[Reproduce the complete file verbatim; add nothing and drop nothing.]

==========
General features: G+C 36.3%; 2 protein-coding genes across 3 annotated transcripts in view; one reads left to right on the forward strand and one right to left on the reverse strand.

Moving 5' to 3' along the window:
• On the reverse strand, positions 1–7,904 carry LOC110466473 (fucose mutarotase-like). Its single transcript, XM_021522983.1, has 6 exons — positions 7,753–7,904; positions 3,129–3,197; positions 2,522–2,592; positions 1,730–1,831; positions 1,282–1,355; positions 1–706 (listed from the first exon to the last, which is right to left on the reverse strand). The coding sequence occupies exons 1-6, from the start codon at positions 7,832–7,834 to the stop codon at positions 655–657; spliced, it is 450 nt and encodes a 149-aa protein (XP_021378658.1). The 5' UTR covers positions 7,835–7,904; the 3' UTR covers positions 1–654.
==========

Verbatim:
General features: G+C 36.3%; 2 protein-coding genes across 3 annotated transcripts in view; one reads left to right on the forward strand and one right to left on the reverse strand.

Moving 5' to 3' along the window:
• On the reverse strand, positions 1–7,904 carry LOC110466473 (fucose mutarotase-like). Its single transcript, XM_021522983.1, has 6 exons — positions 7,753–7,904; positions 3,129–3,197; positions 2,522–2,592; positions 1,730–1,831; positions 1,282–1,355; positions 1–706 (listed from the first exon to the last, which is right to left on the reverse strand). The coding sequence occupies exons 1-6, from the start codon at positions 7,832–7,834 to the stop codon at positions 655–657; spliced, it is 450 nt and encodes a 149-aa protein (XP_021378658.1). The 5' UTR covers positions 7,835–7,904; the 3' UTR covers positions 1–654.